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This eBook from the Gutenberg Project consists of approximately 129 pages of information about Seven Wives and Seven Prisons; Or, Experiences in the Life of a Matrimonial Monomaniac. a True Story.
the most beneficial results to my patients.  She was much interested, inquired into the particulars, and finally thought the plan would be a favorable one for her husband.  She asked me to go with her to see him, and said that if he was in condition to travel he should go about with me if he would; at any rate, if he came out of the Asylum she would put him under my care.  We went together to Brattleboro, and the very day we arrived her husband was taken in an apoplectic fit from which he did not recover.  She carried home his corpse, and I lost my expected patient.

But I must have something to do for my daily support, and so I went to work and very soon sold some medicines and recipes, and secured a few patients.  I also visited the adjoining villages, and in a few weeks I had a very good practice.  I might have lived here quietly and made money.  Nobody knew anything of my former history, my marriages or my misfortunes, and I was doing well, with a daily increasing business.  And so I went on for nearly three months, gaining new acquaintances, and extending my practice every day.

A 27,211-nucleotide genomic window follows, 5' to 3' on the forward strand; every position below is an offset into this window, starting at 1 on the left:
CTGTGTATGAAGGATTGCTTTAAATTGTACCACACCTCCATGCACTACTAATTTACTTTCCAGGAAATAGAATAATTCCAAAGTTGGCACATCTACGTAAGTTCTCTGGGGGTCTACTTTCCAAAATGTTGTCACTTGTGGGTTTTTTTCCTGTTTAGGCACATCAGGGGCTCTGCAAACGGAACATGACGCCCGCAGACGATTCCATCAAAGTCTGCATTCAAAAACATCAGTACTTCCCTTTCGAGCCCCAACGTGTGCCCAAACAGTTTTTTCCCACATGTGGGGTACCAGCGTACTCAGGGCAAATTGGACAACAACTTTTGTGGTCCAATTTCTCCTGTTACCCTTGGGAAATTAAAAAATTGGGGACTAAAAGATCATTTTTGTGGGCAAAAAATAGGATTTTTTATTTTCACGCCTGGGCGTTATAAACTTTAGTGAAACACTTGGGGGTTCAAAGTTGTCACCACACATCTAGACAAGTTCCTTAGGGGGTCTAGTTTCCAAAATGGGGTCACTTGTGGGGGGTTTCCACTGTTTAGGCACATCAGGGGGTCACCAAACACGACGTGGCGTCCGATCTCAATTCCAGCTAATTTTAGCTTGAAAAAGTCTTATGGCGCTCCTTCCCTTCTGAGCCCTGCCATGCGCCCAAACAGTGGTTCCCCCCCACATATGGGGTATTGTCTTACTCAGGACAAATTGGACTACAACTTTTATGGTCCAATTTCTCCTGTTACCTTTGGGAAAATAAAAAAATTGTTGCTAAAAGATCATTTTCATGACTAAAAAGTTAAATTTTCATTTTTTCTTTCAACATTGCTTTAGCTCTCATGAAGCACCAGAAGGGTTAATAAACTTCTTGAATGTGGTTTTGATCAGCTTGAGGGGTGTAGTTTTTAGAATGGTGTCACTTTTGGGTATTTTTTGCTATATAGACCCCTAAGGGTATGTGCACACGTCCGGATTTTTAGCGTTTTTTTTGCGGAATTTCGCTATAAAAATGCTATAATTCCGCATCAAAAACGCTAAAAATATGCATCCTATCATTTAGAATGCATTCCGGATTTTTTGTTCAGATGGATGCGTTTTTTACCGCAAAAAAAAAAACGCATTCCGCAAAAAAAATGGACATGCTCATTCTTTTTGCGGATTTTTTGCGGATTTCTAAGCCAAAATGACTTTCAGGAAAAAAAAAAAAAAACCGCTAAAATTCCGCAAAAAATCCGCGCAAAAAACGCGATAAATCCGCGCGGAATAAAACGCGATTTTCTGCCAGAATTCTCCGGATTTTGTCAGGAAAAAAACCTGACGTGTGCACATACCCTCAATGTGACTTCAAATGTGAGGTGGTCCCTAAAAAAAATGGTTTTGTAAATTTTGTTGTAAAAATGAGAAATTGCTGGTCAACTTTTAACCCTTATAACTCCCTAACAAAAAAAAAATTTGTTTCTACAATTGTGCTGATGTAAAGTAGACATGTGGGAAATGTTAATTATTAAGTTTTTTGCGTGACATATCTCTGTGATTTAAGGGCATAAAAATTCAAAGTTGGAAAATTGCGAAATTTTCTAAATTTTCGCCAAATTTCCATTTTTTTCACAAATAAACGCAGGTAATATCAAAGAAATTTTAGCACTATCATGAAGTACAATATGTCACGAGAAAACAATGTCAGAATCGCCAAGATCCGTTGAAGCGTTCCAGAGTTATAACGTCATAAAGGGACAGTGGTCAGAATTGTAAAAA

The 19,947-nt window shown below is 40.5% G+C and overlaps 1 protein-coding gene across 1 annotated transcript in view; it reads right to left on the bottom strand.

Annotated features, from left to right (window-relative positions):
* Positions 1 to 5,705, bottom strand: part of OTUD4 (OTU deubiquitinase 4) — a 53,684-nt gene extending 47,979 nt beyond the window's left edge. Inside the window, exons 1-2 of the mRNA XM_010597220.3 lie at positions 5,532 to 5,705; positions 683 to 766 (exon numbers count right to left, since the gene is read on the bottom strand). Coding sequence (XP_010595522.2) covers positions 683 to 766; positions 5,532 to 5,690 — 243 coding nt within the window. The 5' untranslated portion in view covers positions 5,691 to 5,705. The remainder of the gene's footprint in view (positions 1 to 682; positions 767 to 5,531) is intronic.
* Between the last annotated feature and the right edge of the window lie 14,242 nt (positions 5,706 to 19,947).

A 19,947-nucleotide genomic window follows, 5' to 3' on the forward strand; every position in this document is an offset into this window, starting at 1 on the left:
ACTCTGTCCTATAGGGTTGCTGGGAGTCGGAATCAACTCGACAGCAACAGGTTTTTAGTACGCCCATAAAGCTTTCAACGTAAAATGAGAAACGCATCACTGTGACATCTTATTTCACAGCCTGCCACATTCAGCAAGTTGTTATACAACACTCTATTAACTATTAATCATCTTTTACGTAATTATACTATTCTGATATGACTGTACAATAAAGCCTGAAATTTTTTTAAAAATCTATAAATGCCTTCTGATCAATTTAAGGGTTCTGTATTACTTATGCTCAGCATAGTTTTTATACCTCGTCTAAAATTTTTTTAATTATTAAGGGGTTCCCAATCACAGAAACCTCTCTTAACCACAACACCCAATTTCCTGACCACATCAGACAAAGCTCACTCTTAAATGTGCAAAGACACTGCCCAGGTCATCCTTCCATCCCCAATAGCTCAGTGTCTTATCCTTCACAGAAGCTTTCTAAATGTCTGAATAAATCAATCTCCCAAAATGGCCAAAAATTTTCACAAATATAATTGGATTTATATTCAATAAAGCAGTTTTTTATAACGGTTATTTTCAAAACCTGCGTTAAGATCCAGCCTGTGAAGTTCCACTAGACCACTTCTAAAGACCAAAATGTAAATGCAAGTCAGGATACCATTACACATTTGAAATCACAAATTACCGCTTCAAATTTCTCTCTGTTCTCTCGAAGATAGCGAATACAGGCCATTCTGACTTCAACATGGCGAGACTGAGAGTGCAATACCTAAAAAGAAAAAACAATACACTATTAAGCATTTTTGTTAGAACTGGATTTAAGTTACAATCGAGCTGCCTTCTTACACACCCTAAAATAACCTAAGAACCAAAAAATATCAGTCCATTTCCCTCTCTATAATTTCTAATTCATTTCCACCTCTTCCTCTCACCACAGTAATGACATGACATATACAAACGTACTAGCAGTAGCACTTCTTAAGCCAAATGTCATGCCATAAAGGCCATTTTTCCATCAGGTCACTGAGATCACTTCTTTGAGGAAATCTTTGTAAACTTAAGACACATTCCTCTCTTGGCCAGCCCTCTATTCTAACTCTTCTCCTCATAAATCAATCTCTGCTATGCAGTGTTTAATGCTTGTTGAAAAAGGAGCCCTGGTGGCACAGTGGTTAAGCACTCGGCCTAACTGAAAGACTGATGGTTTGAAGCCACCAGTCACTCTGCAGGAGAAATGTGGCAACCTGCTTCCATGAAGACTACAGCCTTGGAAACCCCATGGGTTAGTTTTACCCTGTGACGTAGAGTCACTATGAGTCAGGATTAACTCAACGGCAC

Then came the old tempter in a new form, and my matrimonial monomania, which I hoped was cured forever, broke out afresh.  One day, at the public house where I lived, I saw a fine girl from New Hampshire, with whom I became acquainted—­so easily, so far as she was concerned—­that I ought to have been warned to have nothing to do with her; but, as usual, in such cases, my common sense left me, and I was infatuated enough to fancy that I was in love.

Mary Gordon was the daughter of a farmer living near Keene, N. H., and was a handsome girl about twenty years of age.  She was going, she told me, to visit some friends in Bennington, and would be there about a month, during which time, if I was in that vicinity, she hoped I would come and see her.  We parted very lovingly, and when she had been in Bennington a few days she wrote to me, setting a time for me to visit her; but in business in Brattleboro was too good to leave, and I so wrote to her.  Whereupon, in another week, she came back to Brattleboro and proposed to finish the remainder of her visit there, thus blinding her friends at home who would think she was all the while at Bennington.

Our brief acquaintance when she was at the house before, attracted no particular attention, and when she came now I told the landlord that she was my cousin, and he gave her a room and I paid her bills.  The cousin business was a full cover to our intimacy; she sat next to me at the table, rode about with me to see my patients, and when I went to places near by to sell medicine, and we were almost constantly together.  Of course, we were engaged to be married, and that very soon.

In a fortnight after her arrival I went home with her to her father’s farm near Keene, and she told her mother that we were “engaged.”  The old folks thought they would like to know me a little better, but she said we were old friends, she knew me thoroughly, and meant to marry me.  There was no further objection on the part of her parents, and in the few days following she and her mother were busily engaged in preparing her clothes and outfit.

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